But now the company has unveiled its revised vision for its modular Android smartphone at I/O 2016, and the results aren't too far off: a Project Ara Developer Edition phone will be available later this year, with a more refined consumer model releasing in 2017.
Wired says the Developer Edition phone has a 5.3in display and is a "fairly high-end smartphone." However, what's changed since the earlier models is that the spine of the phone now contains the processor, RAM, and core storage within - that way, you're assured a basic smartphone experience that you can further augment as you see fit.
And the new version makes other important changes, too. Gone are the chunky dividers between modules, which can now coexist more easily on the back of the phone, and you can attach a module and use it immediately without configuration: Wired's feature mentions a camera module being attached to the phone and a photo taken right away with zero hassle.
Any concerns about the modules falling off seems to be addressed: they've been redesigned and use the UniPro open standard, plus you'll have to choose which to pull off via the phone's software before they actually detach. That way, you avoid accidental slip-ups.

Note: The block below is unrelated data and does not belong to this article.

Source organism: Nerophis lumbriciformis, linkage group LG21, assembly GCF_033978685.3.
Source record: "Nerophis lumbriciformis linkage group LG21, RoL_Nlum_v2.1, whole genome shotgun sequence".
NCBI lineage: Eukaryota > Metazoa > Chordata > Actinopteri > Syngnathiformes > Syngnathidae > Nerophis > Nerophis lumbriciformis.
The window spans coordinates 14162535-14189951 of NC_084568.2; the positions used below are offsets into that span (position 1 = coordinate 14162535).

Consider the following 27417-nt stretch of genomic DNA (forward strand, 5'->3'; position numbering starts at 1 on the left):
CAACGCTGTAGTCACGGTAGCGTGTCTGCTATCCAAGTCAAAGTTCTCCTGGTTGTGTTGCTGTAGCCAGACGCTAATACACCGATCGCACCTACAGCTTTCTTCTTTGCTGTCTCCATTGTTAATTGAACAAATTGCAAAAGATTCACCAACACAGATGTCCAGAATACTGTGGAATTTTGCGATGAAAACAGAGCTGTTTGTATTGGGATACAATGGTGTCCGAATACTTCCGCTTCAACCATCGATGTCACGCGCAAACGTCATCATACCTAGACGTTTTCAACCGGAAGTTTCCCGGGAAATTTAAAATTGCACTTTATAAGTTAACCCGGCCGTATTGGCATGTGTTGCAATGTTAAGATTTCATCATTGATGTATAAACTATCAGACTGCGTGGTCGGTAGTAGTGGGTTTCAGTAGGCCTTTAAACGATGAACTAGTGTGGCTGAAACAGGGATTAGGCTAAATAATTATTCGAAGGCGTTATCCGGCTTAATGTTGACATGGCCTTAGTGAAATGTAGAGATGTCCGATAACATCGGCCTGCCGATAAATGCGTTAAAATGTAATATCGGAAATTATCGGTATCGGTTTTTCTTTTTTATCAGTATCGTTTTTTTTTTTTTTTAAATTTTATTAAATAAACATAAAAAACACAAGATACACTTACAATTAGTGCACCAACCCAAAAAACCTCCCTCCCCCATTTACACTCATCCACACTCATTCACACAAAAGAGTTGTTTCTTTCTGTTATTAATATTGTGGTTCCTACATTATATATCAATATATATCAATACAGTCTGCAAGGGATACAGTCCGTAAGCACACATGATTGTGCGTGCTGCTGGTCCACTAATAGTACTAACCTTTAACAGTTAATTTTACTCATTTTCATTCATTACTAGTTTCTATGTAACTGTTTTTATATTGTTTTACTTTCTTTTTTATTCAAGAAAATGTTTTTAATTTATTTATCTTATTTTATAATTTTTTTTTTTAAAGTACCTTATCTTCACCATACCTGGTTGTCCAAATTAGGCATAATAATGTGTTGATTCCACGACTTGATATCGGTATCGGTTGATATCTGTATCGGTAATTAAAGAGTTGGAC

From the trailer above and the Wired coverage, developers are envisioning modules like a small E Ink back screen, advanced cameras (one with 21 megapixels and optical image stabilisation, for example), multiple speakers, a panic button, fitness trackers, kickstands, app shortcut buttons, tiny projectors, and loads of other options.
Google's Ara module examples (via Wired)
There will even be coloured panels that serve no functional purpose aside from personalisation. And third-party makers will design their own modules of all sorts, so you have a potential plethora of choices to make your phone look and act exactly how you wish.
The Developer Edition should be out in the last quarter of this year, while the "thin, light, beautiful" consumer version will come in 2017, says Blaise Bertrand, head of creative for Google's ATAP division. Are you ready to build your own phone?